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Christmas Series | Chocolate-Covered Pretzels

December 19, 2020

Chocolate-covered Pretzels Recipe

Welcome to my 12 days of Christmas Foods! Each day I make a different Christmas recipe. I'll share which recipe I used, a little history about the recipe, the steps involved in making it, and, of course, delicious pictures. On day 1, I made gingerbread and on day 2, I made aged eggnog. Day 3 was roasted chestnuts. Day 4 was Christmas fudge, and day 5 was Mincemeat Pie.

On the sixth day of Christmas foods, I made chocolate and vanilla-covered pretzels. Okay, so maybe this isn't actually a recipe nor is it a typical Christmas food, but for me it is. Every year at Christmas, we would have almond bark pretzels. If I ever eat them outside of Christmas time, it just feels wrong.

History Lesson: It's day 6, and I'm saying it would be a safe bet that the rest of the days' history lessons will start off by saying- we don't really know where this food came from. This day is no exception.

Pretzels have been around for a very long time. They say that in 610 AD Italian monks were handing out pretzels to the kids that learned their prayers. They described the food as "strips of baked dough, folded to resemble arms crossing the chest" and called them pretiola which means "little reward."

Soon the treat made its way to France and Germany. The Germans called them bretzels. From there on, their popularity just kept growing around the world. By the late 1800s, the soft doughy pretzels started to become the small crunchy pretzels. This was great because it allowed them to keep their pretzels for a long time without them going bad.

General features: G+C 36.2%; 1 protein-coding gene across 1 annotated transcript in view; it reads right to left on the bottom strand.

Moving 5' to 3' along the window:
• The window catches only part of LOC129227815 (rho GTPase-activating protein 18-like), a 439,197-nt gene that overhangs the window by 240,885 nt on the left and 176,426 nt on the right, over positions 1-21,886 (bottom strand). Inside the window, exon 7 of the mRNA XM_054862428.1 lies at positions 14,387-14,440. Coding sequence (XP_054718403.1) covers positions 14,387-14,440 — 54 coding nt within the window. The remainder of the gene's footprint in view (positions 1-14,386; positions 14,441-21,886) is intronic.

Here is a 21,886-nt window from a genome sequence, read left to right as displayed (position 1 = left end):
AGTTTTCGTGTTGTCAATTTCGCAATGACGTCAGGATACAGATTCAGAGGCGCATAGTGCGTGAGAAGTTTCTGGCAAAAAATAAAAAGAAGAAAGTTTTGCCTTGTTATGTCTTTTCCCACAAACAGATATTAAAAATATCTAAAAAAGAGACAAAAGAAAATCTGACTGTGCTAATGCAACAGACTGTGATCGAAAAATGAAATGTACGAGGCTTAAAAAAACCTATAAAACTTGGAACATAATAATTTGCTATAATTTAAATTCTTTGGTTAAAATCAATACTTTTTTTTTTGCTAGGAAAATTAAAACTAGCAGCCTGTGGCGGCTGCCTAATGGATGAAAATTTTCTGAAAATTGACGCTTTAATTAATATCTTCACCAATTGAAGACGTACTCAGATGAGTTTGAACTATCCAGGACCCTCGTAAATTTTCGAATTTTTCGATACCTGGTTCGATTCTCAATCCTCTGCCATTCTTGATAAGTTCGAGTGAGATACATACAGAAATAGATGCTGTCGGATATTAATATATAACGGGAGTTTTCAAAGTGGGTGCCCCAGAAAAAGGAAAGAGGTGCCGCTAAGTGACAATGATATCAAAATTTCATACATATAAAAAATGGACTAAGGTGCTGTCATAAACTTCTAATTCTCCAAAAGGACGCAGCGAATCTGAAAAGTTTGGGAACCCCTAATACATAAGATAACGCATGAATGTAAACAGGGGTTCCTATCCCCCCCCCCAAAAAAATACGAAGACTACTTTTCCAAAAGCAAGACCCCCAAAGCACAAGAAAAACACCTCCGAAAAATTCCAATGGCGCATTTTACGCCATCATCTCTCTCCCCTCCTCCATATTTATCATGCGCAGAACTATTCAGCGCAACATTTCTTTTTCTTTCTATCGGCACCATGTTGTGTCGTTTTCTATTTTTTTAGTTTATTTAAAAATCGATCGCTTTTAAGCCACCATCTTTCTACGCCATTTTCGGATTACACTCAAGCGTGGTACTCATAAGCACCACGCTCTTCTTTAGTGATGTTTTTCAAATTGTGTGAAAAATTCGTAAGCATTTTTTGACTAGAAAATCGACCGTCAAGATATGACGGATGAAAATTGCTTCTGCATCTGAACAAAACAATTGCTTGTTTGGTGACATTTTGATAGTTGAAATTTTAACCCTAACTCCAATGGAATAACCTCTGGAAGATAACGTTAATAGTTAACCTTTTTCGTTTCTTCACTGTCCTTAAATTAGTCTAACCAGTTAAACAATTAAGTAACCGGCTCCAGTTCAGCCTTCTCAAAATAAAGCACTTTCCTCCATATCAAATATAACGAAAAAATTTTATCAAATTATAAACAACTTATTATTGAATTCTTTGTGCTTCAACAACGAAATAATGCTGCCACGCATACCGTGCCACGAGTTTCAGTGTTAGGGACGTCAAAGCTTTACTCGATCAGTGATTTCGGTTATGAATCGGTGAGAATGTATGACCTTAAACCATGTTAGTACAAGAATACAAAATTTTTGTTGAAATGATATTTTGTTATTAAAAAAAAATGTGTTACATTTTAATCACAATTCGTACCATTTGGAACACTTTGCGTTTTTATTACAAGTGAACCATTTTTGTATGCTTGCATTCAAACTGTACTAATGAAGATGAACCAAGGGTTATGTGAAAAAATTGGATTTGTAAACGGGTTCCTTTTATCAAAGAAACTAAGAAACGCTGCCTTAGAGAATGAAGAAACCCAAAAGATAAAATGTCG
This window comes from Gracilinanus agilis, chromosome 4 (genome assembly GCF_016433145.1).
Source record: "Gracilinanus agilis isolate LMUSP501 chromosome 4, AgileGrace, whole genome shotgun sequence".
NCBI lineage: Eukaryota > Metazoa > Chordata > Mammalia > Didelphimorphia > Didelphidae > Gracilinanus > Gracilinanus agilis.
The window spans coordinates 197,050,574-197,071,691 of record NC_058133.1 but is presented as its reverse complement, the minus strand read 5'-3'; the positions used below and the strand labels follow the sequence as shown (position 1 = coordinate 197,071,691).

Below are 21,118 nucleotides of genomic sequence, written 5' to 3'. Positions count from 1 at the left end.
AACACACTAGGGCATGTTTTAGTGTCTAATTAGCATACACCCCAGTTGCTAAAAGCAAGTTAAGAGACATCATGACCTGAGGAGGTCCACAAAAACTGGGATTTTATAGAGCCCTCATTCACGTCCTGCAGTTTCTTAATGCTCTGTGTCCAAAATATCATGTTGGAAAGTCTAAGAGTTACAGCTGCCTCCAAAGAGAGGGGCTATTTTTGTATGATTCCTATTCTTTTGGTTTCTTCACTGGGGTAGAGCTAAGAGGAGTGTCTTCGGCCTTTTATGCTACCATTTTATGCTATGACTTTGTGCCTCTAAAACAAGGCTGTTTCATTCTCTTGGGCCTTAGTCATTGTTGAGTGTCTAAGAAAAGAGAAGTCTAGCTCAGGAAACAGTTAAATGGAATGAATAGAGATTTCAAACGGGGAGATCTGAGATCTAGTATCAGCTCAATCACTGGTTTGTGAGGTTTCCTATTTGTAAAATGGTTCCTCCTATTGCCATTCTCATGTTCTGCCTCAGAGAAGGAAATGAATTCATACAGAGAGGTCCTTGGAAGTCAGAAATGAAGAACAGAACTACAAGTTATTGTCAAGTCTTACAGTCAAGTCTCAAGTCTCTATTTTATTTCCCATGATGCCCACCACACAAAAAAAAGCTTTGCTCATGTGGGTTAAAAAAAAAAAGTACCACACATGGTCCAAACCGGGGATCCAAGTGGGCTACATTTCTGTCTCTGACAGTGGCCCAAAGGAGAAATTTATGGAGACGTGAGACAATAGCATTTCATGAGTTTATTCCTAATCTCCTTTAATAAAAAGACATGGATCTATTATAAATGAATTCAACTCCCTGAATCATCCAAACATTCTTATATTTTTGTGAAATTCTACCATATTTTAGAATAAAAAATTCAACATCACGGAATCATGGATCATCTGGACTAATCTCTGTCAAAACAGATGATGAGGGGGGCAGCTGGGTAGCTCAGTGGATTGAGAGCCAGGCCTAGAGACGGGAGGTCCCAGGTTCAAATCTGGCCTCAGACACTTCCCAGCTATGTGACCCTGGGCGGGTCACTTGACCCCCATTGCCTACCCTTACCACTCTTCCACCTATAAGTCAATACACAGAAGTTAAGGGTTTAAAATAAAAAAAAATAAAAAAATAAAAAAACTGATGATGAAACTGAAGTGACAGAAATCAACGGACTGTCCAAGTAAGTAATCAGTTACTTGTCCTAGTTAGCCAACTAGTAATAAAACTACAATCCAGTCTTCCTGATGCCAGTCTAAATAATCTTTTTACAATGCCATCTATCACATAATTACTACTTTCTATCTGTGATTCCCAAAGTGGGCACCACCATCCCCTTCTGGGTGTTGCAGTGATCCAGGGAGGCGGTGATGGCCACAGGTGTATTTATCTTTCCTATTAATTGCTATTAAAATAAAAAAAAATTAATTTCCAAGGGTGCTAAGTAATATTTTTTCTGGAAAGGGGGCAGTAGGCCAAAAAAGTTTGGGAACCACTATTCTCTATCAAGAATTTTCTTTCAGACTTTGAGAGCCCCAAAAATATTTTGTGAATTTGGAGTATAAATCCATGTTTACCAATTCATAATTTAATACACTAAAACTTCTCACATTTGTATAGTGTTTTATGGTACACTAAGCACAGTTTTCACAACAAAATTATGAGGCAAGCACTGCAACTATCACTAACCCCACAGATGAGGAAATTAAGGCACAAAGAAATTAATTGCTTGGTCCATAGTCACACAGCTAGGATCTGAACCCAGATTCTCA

But where did chocolate covered pretzels come from?! Guess what? We really don't know! Some say that Herr Franz Joseph Liebniz invented them in Hamburg, Germany in 1544. This may have been a result of Liebniz's pretzel shop being located right next to a chocolate shop. The two owners decided to experiment one day by combining their products. While that may not be true, it's a fun story at least! The first written documentation of the chocolate pretzel was in the late 1500s in a cookbook written by Marx Rumpolt.

For the last few decades chocolate pretzels have become really popular in America. You can find so many different varieties now- peanut butter, butterscoch, vanilla, white chocolate, dark chocolate. etc.

You can find my sources and read more about mincemeat on weavernut.com and ashers.com.

Mincemeat Recipe

Let's talk about the recipe! These pretzels are super simple to throw together, and there's really no rules. Melt some almond bark, vanilla coating, or chocolate coating in the microwave, and then dip your pretzels in it. Let them dry, and you're done! You can use any type of pretzels. I usually use the twisted ones, but the store was out of them. That makes me think other people enjoy these pretzels at Christmas time too!

You can leave them just simply coated or you can get creative. Sprinkle on some red and green sprinkles, drizzle white chocolate on the chocolate or vice versa, or throw a little gel coloring in your melted coating and drizzle the colors on top! The world is your oyster. Just don't put liquid food coloring in your vanilla coating. It will turn an awful consistency. Trust me on this one.


Almond Bark Pretzels Recipe

Can't believe we are already halfway through! See you all again tomorrow for day 7. Happy Dipping!

Bon appétit!

December 19, 2020 by Laura Bullock

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Laura The Gastronaut

Hi! Welcome to my blog!

My name is Laura. I am a home cook, science junkie, Julia Child fan, daydreamer, beach lover, and major foodie. My goal is to document myself learning to cook, inspire you to cook, and share some great recipes with you along the way. I'm so glad you are here. Bon appétit! learn more →